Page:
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CHAPTER 16. TAMING THE COLT
"What in the world is that boy doing?" said Mrs. Jo to herself, as she watched Dan running round the half-mile triangle as if for a wager. He was all alone, and seemed possessed by some strange desire to run himself into a fever, or break his neck; for, after several rounds, he tried leaping walls, and turning somersaults up the avenue, and finally dropped down on the grass before the door as if exhausted.
"Are you training for a race, Dan?" asked Mrs. Jo, from the window where she sat.
He looked up quickly, and stopped panting to answer, with a laugh,
"No; I'm only working off my steam."
"Can't you find a cooler way of doing it? You will be ill if you tear about so in such warm weather," said Mrs. Jo, laughing also, as she threw him out a great palm-leaf fan.
"Can't help it. I must run somewhere," answered Dan, with such an odd expression in his restless eyes, that Mrs. Jo was troubled, and asked, quickly,
"Is Plumfield getting too narrow for you?"
"I wouldn't mind if it was a little bigger. I like it though; only the fact is the devil gets into me sometimes, and then I do want to bolt."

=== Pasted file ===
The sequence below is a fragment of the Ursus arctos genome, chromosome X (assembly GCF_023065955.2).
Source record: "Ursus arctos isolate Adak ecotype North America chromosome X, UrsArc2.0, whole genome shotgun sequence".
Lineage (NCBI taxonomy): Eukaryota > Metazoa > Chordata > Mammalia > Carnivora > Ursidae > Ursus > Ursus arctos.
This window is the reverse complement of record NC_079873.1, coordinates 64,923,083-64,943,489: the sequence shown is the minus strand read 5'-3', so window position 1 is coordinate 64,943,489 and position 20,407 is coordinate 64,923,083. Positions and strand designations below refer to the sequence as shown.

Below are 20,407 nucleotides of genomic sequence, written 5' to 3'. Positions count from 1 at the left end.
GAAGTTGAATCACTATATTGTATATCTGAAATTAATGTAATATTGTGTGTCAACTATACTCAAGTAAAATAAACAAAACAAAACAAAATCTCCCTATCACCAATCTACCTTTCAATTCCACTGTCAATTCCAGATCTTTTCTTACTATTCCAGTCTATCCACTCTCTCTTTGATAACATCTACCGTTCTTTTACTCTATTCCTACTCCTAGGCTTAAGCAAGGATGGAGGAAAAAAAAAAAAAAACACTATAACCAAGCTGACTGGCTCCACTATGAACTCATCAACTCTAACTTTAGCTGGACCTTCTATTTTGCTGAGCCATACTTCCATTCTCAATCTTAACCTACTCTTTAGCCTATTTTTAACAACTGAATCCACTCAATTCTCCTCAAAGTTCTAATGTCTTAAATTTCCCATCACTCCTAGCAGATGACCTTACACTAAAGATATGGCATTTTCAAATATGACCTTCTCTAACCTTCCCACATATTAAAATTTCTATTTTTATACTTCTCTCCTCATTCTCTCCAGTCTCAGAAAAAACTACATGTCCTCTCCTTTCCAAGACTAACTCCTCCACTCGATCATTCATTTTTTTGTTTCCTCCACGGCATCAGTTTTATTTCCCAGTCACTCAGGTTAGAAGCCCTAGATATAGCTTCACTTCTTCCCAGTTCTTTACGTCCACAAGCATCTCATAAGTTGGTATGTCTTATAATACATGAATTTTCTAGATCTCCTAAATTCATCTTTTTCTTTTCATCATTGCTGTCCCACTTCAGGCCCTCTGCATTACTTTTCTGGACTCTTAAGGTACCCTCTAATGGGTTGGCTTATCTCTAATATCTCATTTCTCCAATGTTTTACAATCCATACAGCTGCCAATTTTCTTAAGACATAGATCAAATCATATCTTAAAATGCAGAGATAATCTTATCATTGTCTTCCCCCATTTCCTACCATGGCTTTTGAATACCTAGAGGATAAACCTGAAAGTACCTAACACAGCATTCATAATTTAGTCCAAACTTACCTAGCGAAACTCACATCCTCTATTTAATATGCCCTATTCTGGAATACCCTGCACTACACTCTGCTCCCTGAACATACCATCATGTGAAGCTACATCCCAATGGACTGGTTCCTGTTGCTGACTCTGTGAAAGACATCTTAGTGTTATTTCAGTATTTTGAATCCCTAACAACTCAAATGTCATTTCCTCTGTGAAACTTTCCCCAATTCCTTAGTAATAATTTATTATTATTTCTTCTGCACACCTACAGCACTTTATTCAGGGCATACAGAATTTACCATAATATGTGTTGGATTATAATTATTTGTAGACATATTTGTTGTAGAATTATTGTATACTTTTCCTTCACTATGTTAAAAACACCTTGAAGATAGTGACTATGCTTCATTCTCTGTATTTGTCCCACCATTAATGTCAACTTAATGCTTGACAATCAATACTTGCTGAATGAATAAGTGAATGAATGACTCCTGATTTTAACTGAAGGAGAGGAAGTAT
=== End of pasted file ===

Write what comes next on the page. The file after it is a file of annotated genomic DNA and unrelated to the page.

The words seemed to come against his will, for he looked sorry the minute they were spoken, and seemed to think he deserved a reproof for his ingratitude. But Mrs. Jo understood the feeling, and though sorry to see it, she could not blame the boy for confessing it. She looked at him anxiously, seeing how tall and strong he had grown, how full of energy his face was, with its eager eyes and resolute mouth; and remembering the utter freedom he had known for years before, she felt how even the gentle restraint of this home would weigh upon him at times when the old lawless spirit stirred in him. "Yes," she said to herself, "my wild hawk needs a larger cage; and yet, if I let him go, I am afraid he will be lost. I must try and find some lure strong enough to keep him safe."
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